MEDA often hears from our stakeholders and funders how impressed they are that the organization takes risks. Yet MEDA’s risk-taking pales in comparison to the risks and sacrifices taken by the majority of the 7,400 clients we annually serve, many of whom had to cross borders to support their families.
A number of MEDA staff have similar stories to those of our clients, creating empathy and passion for the organization’s work.
The story of risk-taking and crossing borders is not a narrative of weakness: It is a collective story of strength.
MEDA CEO Luis Granados: Immigrating as a teenager (crossing — 1977)
During his formative years, Luis Granados resided in bustling Ciudad Juárez, Mexico. Being a few miles from the United States meant crossing the bridge that passed over I-10 to El Paso — the largest metropolitan area on the Texas border.
Those border crossings hold challenging memories for Luis to this day.
Whenever the Granados family would cross the border to work, shop or to visit relatives and friends, immigration officers invariably questioned their motives and, through their dismissive treatment, convicted the family on the spot of being immigrants. They were not treated as a humble family living a normal, dignified life — a binational existence still common today. (The Atlantic story.)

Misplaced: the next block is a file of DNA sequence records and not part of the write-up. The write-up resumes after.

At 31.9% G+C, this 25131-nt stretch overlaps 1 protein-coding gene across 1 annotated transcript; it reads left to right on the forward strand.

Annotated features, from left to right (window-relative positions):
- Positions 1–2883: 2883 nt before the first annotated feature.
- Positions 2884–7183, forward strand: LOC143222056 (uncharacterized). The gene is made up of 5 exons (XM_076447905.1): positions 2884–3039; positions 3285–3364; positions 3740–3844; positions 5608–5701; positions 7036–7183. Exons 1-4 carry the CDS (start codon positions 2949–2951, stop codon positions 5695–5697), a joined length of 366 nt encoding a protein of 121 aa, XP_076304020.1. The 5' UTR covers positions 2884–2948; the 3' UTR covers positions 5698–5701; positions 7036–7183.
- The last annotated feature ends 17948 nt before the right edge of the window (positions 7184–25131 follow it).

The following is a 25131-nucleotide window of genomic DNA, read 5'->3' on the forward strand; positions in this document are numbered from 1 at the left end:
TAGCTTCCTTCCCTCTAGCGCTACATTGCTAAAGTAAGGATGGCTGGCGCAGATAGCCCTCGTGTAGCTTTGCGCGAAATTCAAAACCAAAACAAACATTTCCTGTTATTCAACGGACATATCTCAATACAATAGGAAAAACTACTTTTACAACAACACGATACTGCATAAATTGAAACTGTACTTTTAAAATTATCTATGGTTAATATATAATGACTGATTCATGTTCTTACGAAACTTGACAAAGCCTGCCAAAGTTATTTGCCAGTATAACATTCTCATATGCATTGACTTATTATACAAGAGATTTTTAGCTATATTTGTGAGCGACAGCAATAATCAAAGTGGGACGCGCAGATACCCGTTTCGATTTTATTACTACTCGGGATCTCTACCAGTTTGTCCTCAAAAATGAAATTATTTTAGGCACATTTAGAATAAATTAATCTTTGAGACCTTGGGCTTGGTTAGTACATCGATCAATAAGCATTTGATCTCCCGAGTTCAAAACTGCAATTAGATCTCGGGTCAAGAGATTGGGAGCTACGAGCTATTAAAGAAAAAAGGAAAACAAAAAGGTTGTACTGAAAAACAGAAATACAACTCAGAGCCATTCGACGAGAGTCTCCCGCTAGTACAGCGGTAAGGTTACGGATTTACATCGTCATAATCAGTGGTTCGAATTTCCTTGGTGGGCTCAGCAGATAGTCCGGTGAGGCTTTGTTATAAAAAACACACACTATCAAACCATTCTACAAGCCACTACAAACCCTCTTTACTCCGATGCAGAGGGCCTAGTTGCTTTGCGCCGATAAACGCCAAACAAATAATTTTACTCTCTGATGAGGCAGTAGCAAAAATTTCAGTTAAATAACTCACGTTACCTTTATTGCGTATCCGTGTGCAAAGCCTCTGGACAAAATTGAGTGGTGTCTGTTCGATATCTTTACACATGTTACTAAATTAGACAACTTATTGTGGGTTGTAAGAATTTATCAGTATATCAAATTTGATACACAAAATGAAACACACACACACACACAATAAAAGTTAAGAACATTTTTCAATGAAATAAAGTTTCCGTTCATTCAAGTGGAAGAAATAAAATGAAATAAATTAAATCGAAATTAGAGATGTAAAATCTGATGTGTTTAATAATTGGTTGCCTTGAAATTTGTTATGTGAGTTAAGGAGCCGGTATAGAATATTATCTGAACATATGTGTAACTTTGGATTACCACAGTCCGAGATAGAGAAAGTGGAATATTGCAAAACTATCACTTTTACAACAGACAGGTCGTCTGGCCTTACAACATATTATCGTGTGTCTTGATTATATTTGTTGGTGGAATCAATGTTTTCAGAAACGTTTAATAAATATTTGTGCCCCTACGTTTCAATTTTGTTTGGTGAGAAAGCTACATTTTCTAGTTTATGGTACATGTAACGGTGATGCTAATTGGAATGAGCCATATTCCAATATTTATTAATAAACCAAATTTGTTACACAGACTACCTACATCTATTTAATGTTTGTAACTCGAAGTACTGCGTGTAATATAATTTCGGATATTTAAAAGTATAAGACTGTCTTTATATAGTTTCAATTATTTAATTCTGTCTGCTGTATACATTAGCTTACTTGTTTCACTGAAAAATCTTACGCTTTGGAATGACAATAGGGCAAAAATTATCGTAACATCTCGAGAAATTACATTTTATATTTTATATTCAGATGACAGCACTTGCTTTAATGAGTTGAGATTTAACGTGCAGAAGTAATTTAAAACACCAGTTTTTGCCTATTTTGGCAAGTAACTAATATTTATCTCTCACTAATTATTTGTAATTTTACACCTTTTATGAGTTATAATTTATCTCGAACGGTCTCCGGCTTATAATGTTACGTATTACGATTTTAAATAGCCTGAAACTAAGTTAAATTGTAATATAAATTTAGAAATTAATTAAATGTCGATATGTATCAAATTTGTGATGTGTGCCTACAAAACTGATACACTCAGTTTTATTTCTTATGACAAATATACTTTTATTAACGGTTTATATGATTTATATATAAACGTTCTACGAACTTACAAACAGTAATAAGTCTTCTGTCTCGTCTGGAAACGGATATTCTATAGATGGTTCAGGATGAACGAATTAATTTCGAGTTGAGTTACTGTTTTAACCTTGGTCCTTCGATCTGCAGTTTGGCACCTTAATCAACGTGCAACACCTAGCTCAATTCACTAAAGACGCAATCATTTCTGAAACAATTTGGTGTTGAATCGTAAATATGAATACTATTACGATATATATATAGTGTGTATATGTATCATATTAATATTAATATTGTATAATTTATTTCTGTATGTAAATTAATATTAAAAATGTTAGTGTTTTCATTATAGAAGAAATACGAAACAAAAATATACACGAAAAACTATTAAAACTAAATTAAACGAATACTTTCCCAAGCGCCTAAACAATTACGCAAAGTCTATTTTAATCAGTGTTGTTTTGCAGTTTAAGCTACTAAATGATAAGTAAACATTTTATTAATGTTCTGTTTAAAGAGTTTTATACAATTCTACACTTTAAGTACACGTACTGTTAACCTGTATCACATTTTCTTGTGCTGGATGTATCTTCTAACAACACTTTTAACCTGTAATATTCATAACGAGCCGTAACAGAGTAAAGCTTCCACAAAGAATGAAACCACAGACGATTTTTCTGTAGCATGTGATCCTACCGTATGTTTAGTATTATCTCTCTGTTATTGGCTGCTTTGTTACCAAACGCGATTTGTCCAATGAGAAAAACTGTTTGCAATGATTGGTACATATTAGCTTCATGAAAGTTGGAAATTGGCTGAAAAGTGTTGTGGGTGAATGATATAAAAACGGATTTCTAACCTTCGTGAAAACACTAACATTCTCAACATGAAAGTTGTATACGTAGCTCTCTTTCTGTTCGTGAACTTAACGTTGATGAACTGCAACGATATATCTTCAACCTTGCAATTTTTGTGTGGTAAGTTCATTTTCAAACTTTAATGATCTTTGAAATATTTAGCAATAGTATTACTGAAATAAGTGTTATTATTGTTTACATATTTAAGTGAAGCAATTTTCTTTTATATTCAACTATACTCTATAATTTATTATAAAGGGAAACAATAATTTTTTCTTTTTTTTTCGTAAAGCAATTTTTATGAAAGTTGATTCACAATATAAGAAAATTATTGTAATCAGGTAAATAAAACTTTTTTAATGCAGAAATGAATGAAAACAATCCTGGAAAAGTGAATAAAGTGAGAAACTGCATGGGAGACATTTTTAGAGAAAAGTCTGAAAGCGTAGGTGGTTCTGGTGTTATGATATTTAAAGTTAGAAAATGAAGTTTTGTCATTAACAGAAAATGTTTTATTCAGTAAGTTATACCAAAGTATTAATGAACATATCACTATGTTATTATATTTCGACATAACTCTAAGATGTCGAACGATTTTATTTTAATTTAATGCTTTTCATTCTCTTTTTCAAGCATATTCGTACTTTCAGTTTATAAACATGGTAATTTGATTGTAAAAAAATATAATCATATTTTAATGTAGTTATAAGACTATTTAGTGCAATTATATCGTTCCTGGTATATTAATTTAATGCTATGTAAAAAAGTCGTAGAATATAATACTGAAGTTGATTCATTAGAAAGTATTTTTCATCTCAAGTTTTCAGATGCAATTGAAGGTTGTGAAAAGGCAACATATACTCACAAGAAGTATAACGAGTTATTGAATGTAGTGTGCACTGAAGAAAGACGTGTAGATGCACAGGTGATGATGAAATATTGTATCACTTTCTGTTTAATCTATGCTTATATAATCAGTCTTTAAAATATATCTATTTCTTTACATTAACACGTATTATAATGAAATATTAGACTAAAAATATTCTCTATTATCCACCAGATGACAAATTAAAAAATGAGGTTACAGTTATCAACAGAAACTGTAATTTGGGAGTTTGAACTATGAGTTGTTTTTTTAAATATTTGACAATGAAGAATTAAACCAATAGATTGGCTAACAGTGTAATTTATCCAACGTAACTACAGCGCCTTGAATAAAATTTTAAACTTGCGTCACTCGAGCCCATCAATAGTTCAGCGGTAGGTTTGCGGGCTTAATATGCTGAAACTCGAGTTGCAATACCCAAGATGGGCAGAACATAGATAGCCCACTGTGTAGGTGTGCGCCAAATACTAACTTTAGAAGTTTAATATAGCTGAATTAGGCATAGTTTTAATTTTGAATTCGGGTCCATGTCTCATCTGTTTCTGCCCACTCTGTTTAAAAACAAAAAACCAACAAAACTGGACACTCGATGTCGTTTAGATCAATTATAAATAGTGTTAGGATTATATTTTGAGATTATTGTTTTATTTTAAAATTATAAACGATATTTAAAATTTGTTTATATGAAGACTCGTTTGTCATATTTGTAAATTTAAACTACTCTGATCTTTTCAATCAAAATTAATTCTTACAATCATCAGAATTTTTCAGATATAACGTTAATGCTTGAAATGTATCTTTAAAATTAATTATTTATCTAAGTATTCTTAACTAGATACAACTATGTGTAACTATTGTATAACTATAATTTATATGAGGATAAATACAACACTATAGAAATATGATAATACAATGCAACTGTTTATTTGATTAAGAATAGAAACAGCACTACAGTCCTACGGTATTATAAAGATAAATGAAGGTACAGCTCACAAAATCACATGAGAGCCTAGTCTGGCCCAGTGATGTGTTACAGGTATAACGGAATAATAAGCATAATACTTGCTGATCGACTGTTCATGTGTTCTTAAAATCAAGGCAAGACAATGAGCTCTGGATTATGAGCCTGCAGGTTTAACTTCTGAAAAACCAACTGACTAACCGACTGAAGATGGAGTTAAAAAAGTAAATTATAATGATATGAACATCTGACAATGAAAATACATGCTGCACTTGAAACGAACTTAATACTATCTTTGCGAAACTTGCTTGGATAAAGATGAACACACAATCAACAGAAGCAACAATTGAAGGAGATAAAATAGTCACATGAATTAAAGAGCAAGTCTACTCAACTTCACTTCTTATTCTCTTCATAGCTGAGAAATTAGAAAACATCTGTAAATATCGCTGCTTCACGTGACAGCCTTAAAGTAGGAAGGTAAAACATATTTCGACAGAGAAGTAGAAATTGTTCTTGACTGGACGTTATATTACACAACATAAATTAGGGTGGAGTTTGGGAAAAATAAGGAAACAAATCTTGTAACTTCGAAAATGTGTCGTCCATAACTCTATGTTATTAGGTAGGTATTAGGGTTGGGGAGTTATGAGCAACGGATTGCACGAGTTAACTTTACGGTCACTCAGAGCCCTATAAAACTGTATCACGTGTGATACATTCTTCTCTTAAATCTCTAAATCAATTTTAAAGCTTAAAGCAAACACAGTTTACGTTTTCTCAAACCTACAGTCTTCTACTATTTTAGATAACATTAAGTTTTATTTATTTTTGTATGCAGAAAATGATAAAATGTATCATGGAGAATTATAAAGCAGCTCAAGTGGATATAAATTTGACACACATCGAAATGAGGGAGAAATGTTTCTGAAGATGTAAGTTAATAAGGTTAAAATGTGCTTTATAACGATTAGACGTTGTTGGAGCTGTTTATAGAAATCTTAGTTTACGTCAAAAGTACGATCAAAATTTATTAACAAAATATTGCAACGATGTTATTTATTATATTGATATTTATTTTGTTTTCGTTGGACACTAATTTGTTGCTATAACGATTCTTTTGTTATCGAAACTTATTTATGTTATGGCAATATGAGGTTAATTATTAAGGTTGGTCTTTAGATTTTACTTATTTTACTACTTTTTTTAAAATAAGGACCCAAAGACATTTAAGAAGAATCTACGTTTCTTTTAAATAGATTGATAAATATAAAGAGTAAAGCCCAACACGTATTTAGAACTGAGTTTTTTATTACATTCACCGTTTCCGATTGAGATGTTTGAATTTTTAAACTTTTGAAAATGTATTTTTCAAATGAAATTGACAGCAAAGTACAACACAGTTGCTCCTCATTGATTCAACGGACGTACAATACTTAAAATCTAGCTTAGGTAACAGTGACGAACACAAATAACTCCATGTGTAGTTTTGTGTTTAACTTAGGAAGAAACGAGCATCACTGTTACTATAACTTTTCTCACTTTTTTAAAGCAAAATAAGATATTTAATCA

After immigrating to Long Beach, Calif., in 1977, a teenage Luis harnessed the power of education and hard work to obtain the American dream.
While his parents sacrificed much by leaving the only home and life they ever knew, the strength they mustered to legally enter the U.S. was driven by their seeking opportunity for their children. For Luis, that opportunity was first showcased by the master’s degree he obtained from the University of California, Berkeley. Once on his career path, Luis 20 years ago took the opportunity to take the helm at MEDA, a nonprofit borne out of El Movimiento, the Chicano civil rights movement of the 1960s. That was a time of dramatic political change, as la raza harnessed their inherent strength — the same strength shown by his family via their immigrant journey.
Luis honors his parents’ sacrifice every day, and this is what drives his work at MEDA to build equity through Latino wealth, place and power not just in San Francisco’s Mission District, but as a refueled El Movimiento across the land.
MEDA Director of Policy & Advocacy Norma Paz García: First Generation (crossing — 1915)
The Mexican Revolution, and a strong desire to keep her children safe, is what compelled Norma Paz García’s 19-year-old grandmother Lázara to pack her bags and head north to the U.S. in 1915. She made the journey on her own with three of her young children, compelled to leave one son behind in their hometown of Torreón, Coahuila — the site of some of the largest clashes of the Mexican Revolution.